There will be a golfing fundraiser for the re-election of Gov. Andrew Cuomo Thursday at Saratoga National Golf Course, though it remains unknown whether Cuomo will actually be there.
Those who have organized the WhoaCuomo campaign objecting to the state’s continued control over the New York Racing Association said he will be welcomed, despite their opposition to his position on the New York Racing Association’s control.
“We’re pleased he’s going to be spending some money here and inviting some friends to one of the best golf courses in New York state,” said Todd Shimkus, president of the Saratoga County Chamber of Commerce and one of the organizers behind the WhoaCuomo campaign.
“We’re not planning any protest, we’re not going to fly a (banner) plane over,” Shimkus said. “We want him to do business with us. We don’t want to hurt Saratoga National.”
Neither Cuomo’s office or his re-election campaign would comment on whether the governor would attend the all-day event, being held at an exclusive golf course in a city where Cuomo has come under a lot of criticism in recent months.
“I hope he does come, because at least he’ll get a little taste of Saratoga,” said Maureen Lewi, chairwoman of the Concerned Citizens for Saratoga Racing. “I’m glad he’s coming; I hope he’s coming.”
She noted, however, that Cuomo has never attended a race at Saratoga Race Course in his five years as governor.
The golf course is just off Union Avenue on the outskirts of the city, less than a mile from the race track, which is also on Union Avenue.
“It’s a little disconcerting to see him raising money in the community without visiting the most historic sporting venue in the country to talk to local people about its significance to the community,” Shimkus said.
The fundraising event, which begins at 10:30 a.m., includes a round of golf and an evening dinner at the club’s restaurant, Prime at Saratoga National. Tickets start at $2,500 for those playing golf and $1,500 for those who only plan to attend the dinner.
The Wall Street Journal wrote a story about the fundraiser last month, noting that Cuomo isn’t known to play golf, though tournaments are a common political fundraiser. Local business leaders said that’s how they learned of the fundraiser.
Cuomo has come under a lot of criticism since last summer from the city’s business community, which would prefer to see NYRA – which operates Saratoga Race Course – returned to private control.
NYRA has been under the control of a state-appointed oversight board since 2012, following operating losses and management scandals. The arrangement was originally supposed to last three years. Cuomo appoints the majority of the board members. Cuomo extended the control, however, for a fourth year in 2015.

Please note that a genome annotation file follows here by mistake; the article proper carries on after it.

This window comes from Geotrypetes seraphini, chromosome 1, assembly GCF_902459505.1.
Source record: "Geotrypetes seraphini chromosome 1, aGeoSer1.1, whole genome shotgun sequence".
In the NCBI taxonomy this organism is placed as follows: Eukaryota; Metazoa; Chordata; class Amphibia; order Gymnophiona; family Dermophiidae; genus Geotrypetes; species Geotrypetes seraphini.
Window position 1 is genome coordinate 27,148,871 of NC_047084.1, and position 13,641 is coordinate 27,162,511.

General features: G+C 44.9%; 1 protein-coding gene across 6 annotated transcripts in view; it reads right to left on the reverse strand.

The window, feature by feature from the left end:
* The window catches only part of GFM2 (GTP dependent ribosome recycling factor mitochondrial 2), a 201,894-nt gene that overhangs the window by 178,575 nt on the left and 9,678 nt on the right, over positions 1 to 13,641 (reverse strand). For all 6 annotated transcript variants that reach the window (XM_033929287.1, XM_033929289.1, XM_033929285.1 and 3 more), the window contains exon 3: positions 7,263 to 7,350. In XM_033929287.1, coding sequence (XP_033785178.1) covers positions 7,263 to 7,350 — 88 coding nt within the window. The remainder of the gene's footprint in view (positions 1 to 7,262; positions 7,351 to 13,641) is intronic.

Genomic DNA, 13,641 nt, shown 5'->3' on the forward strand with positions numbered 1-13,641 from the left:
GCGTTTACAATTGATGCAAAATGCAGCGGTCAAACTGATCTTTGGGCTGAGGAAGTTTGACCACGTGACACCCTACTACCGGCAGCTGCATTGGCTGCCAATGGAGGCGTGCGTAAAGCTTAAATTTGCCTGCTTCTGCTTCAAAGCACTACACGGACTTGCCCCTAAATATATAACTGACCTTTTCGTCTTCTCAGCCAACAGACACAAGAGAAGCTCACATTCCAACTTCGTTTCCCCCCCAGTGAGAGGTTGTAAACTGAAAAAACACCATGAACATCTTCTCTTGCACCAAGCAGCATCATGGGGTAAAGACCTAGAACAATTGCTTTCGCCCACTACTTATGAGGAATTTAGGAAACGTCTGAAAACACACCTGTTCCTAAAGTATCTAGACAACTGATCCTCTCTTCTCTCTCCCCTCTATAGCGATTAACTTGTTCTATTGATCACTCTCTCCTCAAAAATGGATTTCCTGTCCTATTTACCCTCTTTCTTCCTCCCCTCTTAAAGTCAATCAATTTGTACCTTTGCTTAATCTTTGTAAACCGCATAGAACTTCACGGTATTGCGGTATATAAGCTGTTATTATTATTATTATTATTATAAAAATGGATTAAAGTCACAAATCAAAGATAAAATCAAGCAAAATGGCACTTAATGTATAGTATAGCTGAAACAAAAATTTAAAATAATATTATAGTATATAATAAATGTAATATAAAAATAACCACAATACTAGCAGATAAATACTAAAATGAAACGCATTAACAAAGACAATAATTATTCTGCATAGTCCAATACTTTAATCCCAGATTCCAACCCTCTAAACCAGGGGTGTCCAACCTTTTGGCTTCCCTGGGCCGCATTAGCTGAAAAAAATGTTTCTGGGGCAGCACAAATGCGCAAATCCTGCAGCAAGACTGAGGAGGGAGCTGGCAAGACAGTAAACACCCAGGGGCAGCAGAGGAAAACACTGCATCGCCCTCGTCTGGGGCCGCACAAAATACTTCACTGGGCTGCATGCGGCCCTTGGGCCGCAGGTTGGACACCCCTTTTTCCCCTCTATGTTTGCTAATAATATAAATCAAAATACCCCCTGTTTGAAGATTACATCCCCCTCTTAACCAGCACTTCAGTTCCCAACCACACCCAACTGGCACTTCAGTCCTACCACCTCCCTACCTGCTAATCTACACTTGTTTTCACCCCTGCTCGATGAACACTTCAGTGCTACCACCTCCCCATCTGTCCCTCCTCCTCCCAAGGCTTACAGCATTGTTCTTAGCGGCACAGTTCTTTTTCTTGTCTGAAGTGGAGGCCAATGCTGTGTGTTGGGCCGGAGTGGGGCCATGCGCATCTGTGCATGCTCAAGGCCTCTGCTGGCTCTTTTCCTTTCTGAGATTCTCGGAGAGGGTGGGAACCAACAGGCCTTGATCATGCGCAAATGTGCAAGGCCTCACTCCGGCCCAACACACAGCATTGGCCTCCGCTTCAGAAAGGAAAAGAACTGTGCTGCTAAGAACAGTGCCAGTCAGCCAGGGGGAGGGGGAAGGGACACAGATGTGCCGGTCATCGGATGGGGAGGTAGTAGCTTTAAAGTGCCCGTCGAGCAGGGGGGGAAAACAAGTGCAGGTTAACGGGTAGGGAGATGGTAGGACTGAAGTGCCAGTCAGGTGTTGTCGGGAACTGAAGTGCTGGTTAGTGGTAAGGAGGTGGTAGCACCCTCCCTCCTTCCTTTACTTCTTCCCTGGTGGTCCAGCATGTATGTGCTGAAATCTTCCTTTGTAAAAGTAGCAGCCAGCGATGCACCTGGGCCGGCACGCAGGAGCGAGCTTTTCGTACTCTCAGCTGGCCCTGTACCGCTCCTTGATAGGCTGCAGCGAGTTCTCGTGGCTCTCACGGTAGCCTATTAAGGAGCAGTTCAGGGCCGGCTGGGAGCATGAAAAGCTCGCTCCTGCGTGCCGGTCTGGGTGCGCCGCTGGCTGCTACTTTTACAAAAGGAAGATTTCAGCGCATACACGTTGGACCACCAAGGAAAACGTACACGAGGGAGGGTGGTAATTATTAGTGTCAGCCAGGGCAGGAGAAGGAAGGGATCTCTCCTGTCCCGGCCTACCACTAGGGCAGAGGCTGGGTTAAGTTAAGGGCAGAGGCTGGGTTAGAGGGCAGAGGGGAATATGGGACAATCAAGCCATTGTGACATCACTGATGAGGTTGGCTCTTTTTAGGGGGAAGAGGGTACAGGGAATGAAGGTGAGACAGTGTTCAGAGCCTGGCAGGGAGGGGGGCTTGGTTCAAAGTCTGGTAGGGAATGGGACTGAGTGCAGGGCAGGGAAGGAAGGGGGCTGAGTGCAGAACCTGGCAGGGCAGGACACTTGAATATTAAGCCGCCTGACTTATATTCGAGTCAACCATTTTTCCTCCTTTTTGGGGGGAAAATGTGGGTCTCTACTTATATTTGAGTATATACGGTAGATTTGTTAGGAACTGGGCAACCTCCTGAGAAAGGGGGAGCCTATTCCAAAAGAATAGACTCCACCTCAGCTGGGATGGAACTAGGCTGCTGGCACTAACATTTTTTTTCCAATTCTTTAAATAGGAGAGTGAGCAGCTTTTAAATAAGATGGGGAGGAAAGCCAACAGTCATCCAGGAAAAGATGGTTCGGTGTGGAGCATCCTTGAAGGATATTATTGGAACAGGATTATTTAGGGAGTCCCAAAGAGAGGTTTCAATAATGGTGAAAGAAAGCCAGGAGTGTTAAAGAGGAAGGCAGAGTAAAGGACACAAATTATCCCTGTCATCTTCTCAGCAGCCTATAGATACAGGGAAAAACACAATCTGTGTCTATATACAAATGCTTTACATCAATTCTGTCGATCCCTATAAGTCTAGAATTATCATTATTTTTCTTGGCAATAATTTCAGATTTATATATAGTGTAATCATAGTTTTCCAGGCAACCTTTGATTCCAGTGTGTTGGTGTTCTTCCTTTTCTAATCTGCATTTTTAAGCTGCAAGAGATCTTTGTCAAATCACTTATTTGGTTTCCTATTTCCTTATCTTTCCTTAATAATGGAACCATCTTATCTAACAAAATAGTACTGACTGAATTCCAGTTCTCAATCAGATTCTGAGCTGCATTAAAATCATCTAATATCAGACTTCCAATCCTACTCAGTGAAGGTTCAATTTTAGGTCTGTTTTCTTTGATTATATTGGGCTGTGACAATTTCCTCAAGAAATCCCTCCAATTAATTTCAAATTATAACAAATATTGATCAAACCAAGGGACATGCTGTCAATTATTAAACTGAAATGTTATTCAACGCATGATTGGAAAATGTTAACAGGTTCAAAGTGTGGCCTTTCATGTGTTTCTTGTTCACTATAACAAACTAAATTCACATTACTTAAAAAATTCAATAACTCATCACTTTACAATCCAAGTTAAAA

This past June, both houses of the state Legislature passed a privatization bill, but deals made at the end of the legislative session extended that control for a fifth year, through October 2017.
The extension prompted a group of citizens, organized as Concerned Citizens for Saratoga Racing, to launch a WhoaCuomo campaign, urging the governor to give up control in favor of returning NYRA to private non-profit control. An airplane carried a WhoaCuomo banner over the track on Travers Day and a billboard facing the Northway also promotes the WhoaCuomo campaign.
NYRA President and CEO Chris Kay have pointed to NYRA’s financial and operational improvements since 2012 as justification for returning the organization to private control.
Defenders of state oversight, however, have pointed to the improvements made under the oversight board as reasons why state control should continue.
The Saratoga National fundraiser is taking place at a time when Cuomo has $19 million in the bank toward a potential 2018 re-election run with no obvious Republican opponent. Retiring Republican congressman Chris Gibson of Kinderhook considered a run, but ultimately decided to take a part-time teaching job at Williams College instead. Many observers believe the difficulty of raising enough money to make a run was among the issues Gibson faced.
The fundraiser also follows the indictments of eight people, including two former Cuomo aides, on charges of bid-rigging in upstate economic development contracts. The companies that benefited from contracts included those of major Cuomo campaign contributors.
Reach Gazette reporter Stephen Williams at 395-3086, [email protected] or @gazettesteve on Twitter.
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